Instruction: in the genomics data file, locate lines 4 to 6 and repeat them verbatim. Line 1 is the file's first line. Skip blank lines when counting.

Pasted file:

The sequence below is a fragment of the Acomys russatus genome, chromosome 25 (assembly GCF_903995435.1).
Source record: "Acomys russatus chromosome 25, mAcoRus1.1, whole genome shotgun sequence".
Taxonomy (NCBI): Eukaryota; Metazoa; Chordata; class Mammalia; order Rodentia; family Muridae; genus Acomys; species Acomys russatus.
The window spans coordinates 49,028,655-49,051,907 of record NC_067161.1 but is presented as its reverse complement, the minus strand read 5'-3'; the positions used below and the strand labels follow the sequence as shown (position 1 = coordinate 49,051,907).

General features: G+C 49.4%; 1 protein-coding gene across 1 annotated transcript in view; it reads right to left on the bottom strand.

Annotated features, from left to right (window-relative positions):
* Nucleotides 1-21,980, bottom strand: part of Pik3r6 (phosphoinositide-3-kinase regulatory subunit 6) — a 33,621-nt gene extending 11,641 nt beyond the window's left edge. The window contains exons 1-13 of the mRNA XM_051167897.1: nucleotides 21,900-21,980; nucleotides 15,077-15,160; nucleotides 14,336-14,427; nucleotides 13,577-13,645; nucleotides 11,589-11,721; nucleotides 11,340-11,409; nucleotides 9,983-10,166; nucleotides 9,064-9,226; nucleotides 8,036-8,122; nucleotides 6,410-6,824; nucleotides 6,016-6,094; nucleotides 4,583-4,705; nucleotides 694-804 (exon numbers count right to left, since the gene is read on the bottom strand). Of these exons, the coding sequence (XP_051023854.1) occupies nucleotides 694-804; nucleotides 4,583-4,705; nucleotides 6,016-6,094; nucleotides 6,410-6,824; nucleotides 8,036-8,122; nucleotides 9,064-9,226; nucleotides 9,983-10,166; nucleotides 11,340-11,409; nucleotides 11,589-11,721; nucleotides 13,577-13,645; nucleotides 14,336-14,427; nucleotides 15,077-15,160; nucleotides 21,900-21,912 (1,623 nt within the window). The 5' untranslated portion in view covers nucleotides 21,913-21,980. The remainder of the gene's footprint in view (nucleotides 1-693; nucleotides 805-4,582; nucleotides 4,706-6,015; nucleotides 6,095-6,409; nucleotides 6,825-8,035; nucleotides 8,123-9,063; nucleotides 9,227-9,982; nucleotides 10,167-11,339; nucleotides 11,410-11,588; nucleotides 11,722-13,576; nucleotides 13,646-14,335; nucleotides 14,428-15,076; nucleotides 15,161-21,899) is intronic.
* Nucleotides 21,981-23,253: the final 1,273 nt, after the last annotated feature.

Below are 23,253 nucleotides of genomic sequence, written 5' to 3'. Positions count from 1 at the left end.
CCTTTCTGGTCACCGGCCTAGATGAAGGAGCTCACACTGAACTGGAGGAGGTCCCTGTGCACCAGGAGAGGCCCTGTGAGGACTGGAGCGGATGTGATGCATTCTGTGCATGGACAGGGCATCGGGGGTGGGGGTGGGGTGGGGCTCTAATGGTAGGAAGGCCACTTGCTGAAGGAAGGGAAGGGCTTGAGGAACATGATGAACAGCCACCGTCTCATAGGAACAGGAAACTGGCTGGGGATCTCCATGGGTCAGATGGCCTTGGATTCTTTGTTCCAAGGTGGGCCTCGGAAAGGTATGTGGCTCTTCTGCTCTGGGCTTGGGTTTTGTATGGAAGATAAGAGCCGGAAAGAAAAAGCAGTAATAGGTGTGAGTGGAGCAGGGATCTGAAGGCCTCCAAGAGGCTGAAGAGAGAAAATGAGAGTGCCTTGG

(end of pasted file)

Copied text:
The window spans coordinates 49,028,655-49,051,907 of record NC_067161.1 but is presented as its reverse complement, the minus strand read 5'-3'; the positions used below and the strand labels follow the sequence as shown (position 1 = coordinate 49,051,907).

General features: G+C 49.4%; 1 protein-coding gene across 1 annotated transcript in view; it reads right to left on the bottom strand.

Annotated features, from left to right (window-relative positions):